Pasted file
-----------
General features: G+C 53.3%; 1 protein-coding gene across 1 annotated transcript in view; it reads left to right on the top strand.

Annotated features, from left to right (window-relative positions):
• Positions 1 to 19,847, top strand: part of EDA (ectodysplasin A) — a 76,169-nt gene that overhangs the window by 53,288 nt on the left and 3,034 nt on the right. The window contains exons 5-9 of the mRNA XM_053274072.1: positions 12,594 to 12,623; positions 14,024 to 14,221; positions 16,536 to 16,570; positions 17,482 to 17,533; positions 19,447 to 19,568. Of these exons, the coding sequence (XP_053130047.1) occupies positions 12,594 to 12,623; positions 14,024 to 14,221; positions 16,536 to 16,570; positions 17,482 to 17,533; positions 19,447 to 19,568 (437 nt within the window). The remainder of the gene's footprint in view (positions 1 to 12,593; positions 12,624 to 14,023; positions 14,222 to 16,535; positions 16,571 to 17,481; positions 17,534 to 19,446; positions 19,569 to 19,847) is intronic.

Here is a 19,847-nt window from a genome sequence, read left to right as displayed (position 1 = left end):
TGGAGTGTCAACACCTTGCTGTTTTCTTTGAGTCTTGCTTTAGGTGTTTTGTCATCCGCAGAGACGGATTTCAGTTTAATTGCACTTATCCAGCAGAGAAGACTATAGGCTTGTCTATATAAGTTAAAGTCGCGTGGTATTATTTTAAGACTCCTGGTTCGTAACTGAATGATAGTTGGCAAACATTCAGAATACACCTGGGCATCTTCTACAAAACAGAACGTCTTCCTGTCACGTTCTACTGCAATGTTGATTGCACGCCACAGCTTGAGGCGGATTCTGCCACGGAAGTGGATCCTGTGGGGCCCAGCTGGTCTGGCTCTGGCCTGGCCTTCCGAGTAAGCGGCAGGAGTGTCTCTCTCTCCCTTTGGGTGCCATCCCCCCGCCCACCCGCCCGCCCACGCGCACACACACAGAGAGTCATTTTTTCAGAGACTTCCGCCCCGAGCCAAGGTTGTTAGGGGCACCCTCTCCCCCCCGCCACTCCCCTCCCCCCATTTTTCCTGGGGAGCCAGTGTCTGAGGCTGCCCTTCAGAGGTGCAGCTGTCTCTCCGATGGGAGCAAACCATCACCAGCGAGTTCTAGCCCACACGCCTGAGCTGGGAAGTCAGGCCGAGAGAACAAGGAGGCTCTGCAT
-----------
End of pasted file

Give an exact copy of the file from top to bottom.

General features: G+C 53.3%; 1 protein-coding gene across 1 annotated transcript in view; it reads left to right on the top strand.

Annotated features, from left to right (window-relative positions):
• Positions 1 to 19,847, top strand: part of EDA (ectodysplasin A) — a 76,169-nt gene that overhangs the window by 53,288 nt on the left and 3,034 nt on the right. The window contains exons 5-9 of the mRNA XM_053274072.1: positions 12,594 to 12,623; positions 14,024 to 14,221; positions 16,536 to 16,570; positions 17,482 to 17,533; positions 19,447 to 19,568. Of these exons, the coding sequence (XP_053130047.1) occupies positions 12,594 to 12,623; positions 14,024 to 14,221; positions 16,536 to 16,570; positions 17,482 to 17,533; positions 19,447 to 19,568 (437 nt within the window). The remainder of the gene's footprint in view (positions 1 to 12,593; positions 12,624 to 14,023; positions 14,222 to 16,535; positions 16,571 to 17,481; positions 17,534 to 19,446; positions 19,569 to 19,847) is intronic.

Here is a 19,847-nt window from a genome sequence, read left to right as displayed (position 1 = left end):
TGGAGTGTCAACACCTTGCTGTTTTCTTTGAGTCTTGCTTTAGGTGTTTTGTCATCCGCAGAGACGGATTTCAGTTTAATTGCACTTATCCAGCAGAGAAGACTATAGGCTTGTCTATATAAGTTAAAGTCGCGTGGTATTATTTTAAGACTCCTGGTTCGTAACTGAATGATAGTTGGCAAACATTCAGAATACACCTGGGCATCTTCTACAAAACAGAACGTCTTCCTGTCACGTTCTACTGCAATGTTGATTGCACGCCACAGCTTGAGGCGGATTCTGCCACGGAAGTGGATCCTGTGGGGCCCAGCTGGTCTGGCTCTGGCCTGGCCTTCCGAGTAAGCGGCAGGAGTGTCTCTCTCTCCCTTTGGGTGCCATCCCCCCGCCCACCCGCCCGCCCACGCGCACACACACAGAGAGTCATTTTTTCAGAGACTTCCGCCCCGAGCCAAGGTTGTTAGGGGCACCCTCTCCCCCCCGCCACTCCCCTCCCCCCATTTTTCCTGGGGAGCCAGTGTCTGAGGCTGCCCTTCAGAGGTGCAGCTGTCTCTCCGATGGGAGCAAACCATCACCAGCGAGTTCTAGCCCACACGCCTGAGCTGGGAAGTCAGGCCGAGAGAACAAGGAGGCTCTGCAT